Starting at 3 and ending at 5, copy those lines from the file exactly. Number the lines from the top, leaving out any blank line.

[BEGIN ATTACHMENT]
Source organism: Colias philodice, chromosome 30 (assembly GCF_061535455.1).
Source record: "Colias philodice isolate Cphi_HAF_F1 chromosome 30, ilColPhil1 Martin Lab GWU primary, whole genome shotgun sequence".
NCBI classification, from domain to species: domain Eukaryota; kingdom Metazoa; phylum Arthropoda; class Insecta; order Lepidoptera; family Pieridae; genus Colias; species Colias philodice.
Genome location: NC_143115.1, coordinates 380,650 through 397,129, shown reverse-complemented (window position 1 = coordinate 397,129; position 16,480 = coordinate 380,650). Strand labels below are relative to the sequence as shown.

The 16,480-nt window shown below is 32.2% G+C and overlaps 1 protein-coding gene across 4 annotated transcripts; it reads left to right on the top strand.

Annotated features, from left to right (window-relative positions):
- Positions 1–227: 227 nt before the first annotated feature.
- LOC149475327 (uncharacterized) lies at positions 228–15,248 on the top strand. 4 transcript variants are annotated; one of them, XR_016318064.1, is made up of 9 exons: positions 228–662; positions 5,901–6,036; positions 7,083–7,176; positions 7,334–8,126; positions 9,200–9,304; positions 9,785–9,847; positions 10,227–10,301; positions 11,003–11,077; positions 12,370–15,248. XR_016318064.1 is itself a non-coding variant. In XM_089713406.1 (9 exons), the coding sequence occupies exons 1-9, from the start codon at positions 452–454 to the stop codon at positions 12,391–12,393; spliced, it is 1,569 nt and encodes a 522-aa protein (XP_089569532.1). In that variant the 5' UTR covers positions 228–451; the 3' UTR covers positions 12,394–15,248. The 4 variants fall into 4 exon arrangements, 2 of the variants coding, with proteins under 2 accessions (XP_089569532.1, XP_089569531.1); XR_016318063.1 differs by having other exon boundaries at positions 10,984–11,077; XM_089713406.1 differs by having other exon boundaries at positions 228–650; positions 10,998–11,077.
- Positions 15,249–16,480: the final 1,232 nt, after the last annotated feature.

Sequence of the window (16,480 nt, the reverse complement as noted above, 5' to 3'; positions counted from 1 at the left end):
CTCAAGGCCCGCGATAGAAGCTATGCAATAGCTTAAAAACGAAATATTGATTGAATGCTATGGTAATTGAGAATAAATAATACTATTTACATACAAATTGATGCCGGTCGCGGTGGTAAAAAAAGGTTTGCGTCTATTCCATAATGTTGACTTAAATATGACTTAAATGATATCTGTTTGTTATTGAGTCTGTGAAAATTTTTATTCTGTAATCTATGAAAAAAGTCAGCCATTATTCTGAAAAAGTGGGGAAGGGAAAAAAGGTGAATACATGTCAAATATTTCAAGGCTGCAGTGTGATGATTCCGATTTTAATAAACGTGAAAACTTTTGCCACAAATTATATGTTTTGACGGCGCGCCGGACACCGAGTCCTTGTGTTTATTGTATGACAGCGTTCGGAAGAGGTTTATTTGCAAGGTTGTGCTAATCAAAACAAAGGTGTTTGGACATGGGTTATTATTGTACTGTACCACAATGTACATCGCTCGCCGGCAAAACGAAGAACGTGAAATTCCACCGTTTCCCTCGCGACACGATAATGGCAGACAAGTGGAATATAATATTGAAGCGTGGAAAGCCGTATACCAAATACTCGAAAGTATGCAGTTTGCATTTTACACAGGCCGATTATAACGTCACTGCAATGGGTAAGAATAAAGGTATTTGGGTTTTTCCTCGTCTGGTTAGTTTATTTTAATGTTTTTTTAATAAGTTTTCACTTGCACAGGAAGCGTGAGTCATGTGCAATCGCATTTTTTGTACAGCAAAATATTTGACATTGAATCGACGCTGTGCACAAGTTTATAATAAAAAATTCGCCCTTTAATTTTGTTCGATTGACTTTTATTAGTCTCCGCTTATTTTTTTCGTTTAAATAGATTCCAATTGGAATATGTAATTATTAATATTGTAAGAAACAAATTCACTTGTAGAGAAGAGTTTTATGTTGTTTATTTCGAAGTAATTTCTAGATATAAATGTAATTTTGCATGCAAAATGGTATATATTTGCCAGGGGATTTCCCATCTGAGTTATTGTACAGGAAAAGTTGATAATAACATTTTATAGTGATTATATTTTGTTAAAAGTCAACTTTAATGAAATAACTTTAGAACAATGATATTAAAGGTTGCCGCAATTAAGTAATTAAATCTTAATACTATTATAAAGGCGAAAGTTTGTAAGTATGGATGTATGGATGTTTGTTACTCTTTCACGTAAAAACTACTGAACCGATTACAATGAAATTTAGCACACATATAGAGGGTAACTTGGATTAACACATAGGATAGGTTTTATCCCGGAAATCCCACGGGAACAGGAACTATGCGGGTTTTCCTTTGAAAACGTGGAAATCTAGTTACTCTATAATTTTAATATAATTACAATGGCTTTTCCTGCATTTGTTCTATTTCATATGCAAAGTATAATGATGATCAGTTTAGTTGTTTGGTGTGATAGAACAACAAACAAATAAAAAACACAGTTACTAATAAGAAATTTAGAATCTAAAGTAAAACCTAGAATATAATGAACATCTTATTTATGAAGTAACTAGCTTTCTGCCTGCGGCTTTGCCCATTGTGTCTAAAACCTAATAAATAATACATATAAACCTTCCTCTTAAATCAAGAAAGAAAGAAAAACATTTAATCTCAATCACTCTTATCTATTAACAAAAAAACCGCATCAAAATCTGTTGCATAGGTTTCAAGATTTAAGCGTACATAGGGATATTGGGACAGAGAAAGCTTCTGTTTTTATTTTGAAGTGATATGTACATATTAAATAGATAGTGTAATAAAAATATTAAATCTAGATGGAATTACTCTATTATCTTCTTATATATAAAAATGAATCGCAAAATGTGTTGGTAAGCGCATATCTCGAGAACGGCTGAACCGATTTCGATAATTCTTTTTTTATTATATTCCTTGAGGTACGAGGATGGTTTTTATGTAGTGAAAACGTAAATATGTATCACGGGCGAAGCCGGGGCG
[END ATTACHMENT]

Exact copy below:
NCBI classification, from domain to species: domain Eukaryota; kingdom Metazoa; phylum Arthropoda; class Insecta; order Lepidoptera; family Pieridae; genus Colias; species Colias philodice.
Genome location: NC_143115.1, coordinates 380,650 through 397,129, shown reverse-complemented (window position 1 = coordinate 397,129; position 16,480 = coordinate 380,650). Strand labels below are relative to the sequence as shown.

The 16,480-nt window shown below is 32.2% G+C and overlaps 1 protein-coding gene across 4 annotated transcripts; it reads left to right on the top strand.